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Dell's High-End Rackmount Servers - Challenging Compaq's Wintel Dominance

Written By: R. Krause
Published On: August 1 1999

Dell's High-End Rackmount Servers - Challenging Compaq's Wintel Dominance
R, Krause - August, 1999

Product Description

Dell's high-end Intel (four CPU) rackmountable servers, the PowerEdge 6300 and 6350, are generally used for larger installations, such as data centers/warehouses, and by large companies wanting to minimize the floor space their computers use. Rackmount servers provide the ability to put a large number of CPUs in a small footprint, or to combine CPUs with a large number of peripherals (usually disk drive subsystems). These servers compete primarily in the enterprise computing market space. Dell's (~15% WW market share, Q2) largest competitors are Compaq (~33%) , HP(~12%), and IBM (~16%) [Source:IDC]. The rackmount market is growing, partly due to server market growth in general, and partly due to a shift from pedestal/floor-standing/"tower" servers. We estimate that rackmount servers will account for 60% of the general server market within 1-2 years (vs. 30-40% 2-3 years ago), and greater than 80% of the high-end Intel server market (85% probability).

Product Strengths

  • Entry Pricing: In a "stripped" configuration, the 6350 lists for ~$1000 less (~$7500 vs. ~$8500) than a similar configuration of Compaq's ProLiant 6400R. In terms of general technology, Dell focuses on standardized components (e.g. main logic boards), which reduces the development cost (which eventually is passed on to the customer).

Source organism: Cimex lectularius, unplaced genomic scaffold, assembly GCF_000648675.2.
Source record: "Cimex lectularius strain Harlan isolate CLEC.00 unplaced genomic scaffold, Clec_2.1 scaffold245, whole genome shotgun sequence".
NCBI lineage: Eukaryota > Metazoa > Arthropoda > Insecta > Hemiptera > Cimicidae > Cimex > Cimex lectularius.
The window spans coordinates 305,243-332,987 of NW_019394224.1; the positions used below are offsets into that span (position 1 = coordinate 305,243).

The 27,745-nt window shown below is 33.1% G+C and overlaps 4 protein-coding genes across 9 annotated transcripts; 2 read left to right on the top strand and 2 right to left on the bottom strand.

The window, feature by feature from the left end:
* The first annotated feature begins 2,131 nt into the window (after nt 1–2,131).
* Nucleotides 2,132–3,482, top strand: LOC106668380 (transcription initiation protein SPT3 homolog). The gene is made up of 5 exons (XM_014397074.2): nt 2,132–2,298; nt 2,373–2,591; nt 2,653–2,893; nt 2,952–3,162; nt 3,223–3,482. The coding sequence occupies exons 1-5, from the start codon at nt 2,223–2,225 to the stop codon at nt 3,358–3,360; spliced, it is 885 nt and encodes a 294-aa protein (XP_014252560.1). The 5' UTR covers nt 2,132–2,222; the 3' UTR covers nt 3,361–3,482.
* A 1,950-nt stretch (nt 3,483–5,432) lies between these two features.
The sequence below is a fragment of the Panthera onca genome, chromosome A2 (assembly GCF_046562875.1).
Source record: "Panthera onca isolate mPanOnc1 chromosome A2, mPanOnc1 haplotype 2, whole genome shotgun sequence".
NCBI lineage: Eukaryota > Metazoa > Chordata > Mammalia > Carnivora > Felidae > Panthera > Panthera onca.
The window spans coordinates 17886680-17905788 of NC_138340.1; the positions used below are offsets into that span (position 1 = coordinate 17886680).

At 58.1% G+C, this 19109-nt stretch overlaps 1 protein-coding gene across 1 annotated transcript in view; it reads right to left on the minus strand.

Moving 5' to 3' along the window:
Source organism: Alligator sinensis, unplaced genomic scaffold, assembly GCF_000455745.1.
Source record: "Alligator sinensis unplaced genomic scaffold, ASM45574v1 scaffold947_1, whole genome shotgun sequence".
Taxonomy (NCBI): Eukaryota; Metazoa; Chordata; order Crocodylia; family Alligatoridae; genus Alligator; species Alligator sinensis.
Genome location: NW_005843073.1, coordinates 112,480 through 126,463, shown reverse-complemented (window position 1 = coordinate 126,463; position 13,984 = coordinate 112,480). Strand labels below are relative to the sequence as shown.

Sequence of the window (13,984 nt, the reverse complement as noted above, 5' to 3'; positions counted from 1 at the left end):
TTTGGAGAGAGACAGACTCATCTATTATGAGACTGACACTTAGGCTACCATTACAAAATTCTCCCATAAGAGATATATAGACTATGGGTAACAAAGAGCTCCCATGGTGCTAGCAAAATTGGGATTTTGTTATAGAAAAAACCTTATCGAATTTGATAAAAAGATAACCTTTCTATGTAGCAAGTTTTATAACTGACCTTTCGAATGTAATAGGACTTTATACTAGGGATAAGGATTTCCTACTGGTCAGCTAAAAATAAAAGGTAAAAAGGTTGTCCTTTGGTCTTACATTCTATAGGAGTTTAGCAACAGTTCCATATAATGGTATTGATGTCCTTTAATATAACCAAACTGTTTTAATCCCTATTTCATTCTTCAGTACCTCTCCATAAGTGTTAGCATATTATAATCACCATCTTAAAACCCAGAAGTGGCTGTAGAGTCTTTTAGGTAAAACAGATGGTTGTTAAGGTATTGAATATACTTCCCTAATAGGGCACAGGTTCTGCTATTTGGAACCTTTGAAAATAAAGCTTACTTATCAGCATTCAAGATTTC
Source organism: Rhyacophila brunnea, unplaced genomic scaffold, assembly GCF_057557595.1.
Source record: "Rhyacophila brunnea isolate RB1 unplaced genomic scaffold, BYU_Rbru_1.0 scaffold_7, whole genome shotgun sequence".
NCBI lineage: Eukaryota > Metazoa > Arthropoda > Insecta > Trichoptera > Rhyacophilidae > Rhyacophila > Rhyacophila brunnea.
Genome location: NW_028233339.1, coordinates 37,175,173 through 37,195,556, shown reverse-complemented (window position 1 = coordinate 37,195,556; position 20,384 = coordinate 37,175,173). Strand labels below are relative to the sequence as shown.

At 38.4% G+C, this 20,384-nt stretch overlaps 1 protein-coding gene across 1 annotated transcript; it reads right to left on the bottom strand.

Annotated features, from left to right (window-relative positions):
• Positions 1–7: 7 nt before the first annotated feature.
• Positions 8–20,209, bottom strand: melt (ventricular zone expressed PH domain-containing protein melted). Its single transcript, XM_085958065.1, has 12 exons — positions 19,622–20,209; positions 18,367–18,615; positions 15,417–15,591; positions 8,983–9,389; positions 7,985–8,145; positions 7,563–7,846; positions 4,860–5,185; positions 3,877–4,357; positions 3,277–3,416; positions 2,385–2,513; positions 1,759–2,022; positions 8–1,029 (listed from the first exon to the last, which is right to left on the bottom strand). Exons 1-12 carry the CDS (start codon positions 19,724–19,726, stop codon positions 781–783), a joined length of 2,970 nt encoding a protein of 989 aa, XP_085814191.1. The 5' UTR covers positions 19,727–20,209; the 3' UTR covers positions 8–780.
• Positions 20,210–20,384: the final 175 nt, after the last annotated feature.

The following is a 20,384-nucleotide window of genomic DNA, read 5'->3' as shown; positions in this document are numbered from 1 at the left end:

• Delivery: Dell has set the pace for delivery/logistics/ordering, with almost everyone trying to match it. Dell's manufacturing flow is such that its server inventory turns an estimated 60+ times per year: this translates to any given piece being in Dell's stockroom for about four days before being put in a system and shipped to a customer.

  • Reliability: Dell's reliability (and customer satisfaction) is evidenced by its high scores in industry lab tests. Higher reliability generally leads to lower long-term service cost for the customer: components and systems fail less, so less service calls are required, which translates into reduced warranty cost. There is also a direct relationship between system reliability and customer satisfaction.

  • Functionality: The 6350 provides four CPUs in a 4U-high enclosure. Presently, its only competition in this area is Compaq's 6400R. This high density server allows up to 40 CPUs in a 42U rack, which is a strong feature for installations handling compute-intensive applications. (Note: Dell's present 42U rack will not fit through a standard height [80"] doorway without being tipped over, although it will fit through a seven-foot high door.)

Product Challenges

  • Serviceability: Dell needs to work on serviceability issues. The necessity of sliding the unit at least partially out of the rack to remove power supplies (vs. the ProLiant 6400R's front-removal) is a deficiency. Additionally, removing hot-swap fans as a unit, even with the published warning not to exceed two minutes of "no fan" condition, is a deficiency when compared to Compaq's "one-at-a-time" fan swappability - it places a greater burden on the customer/user.

  • Features: Although the 6350 is a feature-dense unit, Dell could improve its feature set. Although it provides customers with a solid set of features, it only surpasses competitors Compaq and HP in the I/O slot total for its 4U system, the 6350. In the 6300 its key features (e.g. max. qty of HDDs) are, at best, on a par with the competition.